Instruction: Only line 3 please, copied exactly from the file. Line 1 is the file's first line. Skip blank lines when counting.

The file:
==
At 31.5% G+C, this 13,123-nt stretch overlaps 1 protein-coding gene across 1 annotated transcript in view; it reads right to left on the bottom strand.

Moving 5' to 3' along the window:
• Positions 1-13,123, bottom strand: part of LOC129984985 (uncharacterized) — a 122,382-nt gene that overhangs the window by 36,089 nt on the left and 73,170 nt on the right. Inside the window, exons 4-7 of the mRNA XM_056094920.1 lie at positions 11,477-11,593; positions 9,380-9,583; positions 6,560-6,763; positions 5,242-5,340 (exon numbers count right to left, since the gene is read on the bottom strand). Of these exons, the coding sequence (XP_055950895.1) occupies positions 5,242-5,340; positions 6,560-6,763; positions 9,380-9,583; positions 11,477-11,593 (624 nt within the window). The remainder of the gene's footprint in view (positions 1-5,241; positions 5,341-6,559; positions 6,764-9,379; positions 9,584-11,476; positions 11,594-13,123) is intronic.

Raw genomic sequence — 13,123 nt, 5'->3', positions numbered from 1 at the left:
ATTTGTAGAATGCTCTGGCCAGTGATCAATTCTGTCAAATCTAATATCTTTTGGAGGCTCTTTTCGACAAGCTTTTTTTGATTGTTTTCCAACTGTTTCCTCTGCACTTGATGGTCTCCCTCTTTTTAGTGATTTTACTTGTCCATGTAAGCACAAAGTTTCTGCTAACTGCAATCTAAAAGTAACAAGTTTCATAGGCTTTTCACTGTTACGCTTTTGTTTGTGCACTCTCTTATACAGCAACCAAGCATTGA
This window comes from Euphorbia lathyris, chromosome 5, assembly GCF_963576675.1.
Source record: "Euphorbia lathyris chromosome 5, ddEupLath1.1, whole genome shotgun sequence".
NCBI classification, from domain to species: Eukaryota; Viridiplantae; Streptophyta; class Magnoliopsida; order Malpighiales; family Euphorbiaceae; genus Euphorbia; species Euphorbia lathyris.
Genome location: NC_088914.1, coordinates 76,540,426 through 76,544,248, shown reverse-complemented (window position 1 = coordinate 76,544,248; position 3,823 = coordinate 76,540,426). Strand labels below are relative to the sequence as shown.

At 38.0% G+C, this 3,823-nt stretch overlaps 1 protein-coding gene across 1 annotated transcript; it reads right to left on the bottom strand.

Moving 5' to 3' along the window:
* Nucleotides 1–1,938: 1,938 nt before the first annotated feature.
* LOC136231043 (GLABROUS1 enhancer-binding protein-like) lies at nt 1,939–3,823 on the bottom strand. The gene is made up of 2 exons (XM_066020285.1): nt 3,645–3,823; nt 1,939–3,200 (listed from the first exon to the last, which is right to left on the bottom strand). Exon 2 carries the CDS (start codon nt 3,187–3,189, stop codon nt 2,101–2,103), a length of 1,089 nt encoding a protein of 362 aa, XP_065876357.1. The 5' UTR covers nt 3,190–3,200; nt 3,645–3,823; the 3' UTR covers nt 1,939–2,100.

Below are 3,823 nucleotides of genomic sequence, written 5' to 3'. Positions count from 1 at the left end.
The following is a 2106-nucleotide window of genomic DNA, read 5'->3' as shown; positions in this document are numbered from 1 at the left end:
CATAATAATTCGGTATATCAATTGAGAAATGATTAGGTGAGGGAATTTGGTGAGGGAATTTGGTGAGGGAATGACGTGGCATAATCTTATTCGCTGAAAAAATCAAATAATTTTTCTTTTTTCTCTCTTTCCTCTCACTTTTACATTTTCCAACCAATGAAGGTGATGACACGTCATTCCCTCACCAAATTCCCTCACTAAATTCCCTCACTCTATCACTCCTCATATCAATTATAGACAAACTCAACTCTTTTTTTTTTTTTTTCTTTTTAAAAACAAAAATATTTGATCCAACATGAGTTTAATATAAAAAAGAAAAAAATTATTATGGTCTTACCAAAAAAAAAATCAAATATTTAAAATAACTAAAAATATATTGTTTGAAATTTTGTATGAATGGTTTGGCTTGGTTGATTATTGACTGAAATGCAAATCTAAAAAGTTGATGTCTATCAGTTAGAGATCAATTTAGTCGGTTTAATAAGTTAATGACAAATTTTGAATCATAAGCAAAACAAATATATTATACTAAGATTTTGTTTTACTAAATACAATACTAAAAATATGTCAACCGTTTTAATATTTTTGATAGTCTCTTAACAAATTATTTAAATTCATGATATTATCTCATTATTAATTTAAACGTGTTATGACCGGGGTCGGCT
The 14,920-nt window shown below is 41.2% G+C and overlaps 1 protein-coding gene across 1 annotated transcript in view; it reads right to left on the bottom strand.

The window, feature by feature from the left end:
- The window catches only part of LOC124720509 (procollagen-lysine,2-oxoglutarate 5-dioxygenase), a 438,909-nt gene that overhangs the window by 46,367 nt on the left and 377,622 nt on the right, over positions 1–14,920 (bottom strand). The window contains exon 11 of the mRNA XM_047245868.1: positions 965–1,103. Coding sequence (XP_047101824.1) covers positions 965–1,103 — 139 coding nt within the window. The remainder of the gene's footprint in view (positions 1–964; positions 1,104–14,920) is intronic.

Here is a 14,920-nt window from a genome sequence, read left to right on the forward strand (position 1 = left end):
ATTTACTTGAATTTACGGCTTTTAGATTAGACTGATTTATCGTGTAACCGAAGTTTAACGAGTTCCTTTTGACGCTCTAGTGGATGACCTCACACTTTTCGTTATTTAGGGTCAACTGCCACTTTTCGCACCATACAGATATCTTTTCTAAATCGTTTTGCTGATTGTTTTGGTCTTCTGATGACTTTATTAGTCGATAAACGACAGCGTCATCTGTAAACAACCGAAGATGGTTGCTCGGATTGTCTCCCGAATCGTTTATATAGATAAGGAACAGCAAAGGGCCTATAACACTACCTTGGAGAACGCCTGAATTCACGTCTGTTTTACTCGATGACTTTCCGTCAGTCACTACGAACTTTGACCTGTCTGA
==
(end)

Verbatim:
• Positions 1-13,123, bottom strand: part of LOC129984985 (uncharacterized) — a 122,382-nt gene that overhangs the window by 36,089 nt on the left and 73,170 nt on the right. Inside the window, exons 4-7 of the mRNA XM_056094920.1 lie at positions 11,477-11,593; positions 9,380-9,583; positions 6,560-6,763; positions 5,242-5,340 (exon numbers count right to left, since the gene is read on the bottom strand). Of these exons, the coding sequence (XP_055950895.1) occupies positions 5,242-5,340; positions 6,560-6,763; positions 9,380-9,583; positions 11,477-11,593 (624 nt within the window). The remainder of the gene's footprint in view (positions 1-5,241; positions 5,341-6,559; positions 6,764-9,379; positions 9,584-11,476; positions 11,594-13,123) is intronic.